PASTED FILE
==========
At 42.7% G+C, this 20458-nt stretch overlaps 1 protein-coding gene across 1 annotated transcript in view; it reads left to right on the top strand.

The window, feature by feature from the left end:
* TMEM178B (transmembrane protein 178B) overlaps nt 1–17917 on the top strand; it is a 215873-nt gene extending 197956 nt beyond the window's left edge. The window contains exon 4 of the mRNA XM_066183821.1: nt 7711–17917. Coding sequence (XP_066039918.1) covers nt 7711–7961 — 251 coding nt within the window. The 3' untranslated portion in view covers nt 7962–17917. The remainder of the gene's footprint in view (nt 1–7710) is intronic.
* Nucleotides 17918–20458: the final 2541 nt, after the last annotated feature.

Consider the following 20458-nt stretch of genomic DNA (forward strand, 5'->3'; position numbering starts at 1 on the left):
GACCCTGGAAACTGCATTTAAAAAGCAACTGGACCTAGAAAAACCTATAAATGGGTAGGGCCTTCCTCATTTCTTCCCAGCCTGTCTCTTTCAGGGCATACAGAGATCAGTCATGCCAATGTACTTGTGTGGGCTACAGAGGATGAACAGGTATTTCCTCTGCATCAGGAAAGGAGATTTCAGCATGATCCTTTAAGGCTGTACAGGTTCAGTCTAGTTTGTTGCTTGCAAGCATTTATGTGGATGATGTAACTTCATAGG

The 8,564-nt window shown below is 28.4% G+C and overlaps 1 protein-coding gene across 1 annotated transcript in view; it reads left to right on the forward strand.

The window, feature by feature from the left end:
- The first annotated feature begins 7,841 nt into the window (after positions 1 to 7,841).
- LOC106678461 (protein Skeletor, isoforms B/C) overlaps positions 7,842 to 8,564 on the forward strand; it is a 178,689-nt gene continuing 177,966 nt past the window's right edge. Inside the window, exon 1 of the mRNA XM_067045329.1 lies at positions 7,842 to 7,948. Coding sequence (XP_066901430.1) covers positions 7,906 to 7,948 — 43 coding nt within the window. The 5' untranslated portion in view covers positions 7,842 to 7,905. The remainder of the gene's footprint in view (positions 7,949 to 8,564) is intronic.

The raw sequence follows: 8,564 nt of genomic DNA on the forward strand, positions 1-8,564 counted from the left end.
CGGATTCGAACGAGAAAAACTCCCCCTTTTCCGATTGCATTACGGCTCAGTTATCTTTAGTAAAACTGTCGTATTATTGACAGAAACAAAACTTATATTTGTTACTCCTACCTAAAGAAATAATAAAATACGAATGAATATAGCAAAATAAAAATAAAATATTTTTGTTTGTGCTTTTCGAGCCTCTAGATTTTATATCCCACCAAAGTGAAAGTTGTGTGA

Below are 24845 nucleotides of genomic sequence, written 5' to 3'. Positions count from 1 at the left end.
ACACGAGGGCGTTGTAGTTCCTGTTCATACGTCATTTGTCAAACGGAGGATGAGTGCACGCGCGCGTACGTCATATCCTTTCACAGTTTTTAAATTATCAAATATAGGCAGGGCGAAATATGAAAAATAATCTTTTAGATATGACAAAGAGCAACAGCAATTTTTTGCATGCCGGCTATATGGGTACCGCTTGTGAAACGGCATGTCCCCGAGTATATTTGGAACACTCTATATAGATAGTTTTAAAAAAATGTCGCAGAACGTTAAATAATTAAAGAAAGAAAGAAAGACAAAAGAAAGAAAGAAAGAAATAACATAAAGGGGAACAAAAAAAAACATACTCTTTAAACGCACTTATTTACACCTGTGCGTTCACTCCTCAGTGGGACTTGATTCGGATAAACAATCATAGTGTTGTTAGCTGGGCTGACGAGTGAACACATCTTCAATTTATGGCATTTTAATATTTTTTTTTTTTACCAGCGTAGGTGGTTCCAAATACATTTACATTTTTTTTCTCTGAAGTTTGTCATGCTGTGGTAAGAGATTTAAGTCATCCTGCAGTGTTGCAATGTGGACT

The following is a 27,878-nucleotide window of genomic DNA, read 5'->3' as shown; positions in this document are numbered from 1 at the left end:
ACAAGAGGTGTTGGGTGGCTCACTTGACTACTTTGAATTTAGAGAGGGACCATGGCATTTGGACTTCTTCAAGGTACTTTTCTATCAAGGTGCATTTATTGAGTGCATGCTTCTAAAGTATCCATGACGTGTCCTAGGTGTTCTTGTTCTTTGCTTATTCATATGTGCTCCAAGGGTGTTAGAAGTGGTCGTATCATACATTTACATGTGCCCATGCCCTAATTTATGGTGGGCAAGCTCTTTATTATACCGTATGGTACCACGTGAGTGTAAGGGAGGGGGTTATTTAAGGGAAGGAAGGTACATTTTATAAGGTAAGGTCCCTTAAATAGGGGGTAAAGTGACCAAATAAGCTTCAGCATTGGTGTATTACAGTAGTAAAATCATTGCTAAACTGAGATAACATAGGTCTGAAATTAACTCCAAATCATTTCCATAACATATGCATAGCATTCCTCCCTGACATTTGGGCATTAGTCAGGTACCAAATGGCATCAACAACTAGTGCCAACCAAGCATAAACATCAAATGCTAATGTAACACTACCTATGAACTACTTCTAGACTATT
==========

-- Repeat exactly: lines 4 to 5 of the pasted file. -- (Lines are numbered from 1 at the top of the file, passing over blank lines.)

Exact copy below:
* Nucleotides 17918–20458: the final 2541 nt, after the last annotated feature.

Consider the following 20458-nt stretch of genomic DNA (forward strand, 5'->3'; position numbering starts at 1 on the left):